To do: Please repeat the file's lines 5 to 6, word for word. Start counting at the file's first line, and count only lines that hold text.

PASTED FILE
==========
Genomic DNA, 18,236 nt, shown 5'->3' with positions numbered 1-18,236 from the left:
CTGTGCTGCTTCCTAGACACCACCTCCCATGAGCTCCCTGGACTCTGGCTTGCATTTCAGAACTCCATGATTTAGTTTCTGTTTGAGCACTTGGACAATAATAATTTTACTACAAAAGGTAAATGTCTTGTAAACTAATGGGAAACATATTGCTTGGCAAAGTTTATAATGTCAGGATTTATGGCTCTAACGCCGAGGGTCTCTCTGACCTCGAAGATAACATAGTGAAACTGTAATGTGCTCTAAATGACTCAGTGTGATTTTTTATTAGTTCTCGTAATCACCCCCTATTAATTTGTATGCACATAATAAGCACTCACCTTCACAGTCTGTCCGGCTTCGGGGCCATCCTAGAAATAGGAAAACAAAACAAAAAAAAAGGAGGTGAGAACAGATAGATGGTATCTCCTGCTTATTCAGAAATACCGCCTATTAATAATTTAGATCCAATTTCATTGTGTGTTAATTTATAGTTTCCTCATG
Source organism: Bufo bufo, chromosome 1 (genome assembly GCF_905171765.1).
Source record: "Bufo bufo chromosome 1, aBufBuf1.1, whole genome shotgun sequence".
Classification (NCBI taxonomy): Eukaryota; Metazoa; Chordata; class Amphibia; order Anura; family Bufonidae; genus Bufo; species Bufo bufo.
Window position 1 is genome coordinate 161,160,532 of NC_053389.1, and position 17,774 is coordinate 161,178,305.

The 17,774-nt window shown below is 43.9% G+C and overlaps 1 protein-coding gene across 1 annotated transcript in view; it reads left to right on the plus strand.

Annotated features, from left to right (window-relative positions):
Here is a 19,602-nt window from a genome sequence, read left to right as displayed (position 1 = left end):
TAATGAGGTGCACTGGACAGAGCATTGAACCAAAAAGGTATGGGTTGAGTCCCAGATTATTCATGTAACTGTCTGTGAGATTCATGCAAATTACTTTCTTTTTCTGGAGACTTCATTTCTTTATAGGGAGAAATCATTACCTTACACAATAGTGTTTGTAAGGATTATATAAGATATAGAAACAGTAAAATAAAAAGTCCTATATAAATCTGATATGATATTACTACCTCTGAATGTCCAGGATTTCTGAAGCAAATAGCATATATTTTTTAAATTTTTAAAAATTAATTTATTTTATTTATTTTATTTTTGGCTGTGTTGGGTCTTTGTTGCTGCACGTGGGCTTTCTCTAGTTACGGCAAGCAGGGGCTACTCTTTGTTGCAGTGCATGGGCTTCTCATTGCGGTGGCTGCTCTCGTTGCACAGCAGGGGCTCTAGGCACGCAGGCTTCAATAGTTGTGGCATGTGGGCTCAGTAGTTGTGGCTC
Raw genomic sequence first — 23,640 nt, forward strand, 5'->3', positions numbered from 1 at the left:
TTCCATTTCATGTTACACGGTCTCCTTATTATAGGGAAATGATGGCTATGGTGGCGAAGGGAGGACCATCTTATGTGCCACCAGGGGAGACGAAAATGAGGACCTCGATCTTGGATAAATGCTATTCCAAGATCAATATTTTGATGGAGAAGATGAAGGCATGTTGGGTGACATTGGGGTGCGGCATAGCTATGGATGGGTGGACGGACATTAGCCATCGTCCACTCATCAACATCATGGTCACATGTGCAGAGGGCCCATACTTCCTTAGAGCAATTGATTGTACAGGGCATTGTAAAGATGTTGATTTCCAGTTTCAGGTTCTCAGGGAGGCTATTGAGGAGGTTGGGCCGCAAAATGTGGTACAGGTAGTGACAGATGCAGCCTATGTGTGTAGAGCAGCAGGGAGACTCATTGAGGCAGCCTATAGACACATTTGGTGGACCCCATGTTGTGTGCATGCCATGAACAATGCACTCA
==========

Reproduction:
Classification (NCBI taxonomy): Eukaryota; Metazoa; Chordata; class Amphibia; order Anura; family Bufonidae; genus Bufo; species Bufo bufo.
Window position 1 is genome coordinate 161,160,532 of NC_053389.1, and position 17,774 is coordinate 161,178,305.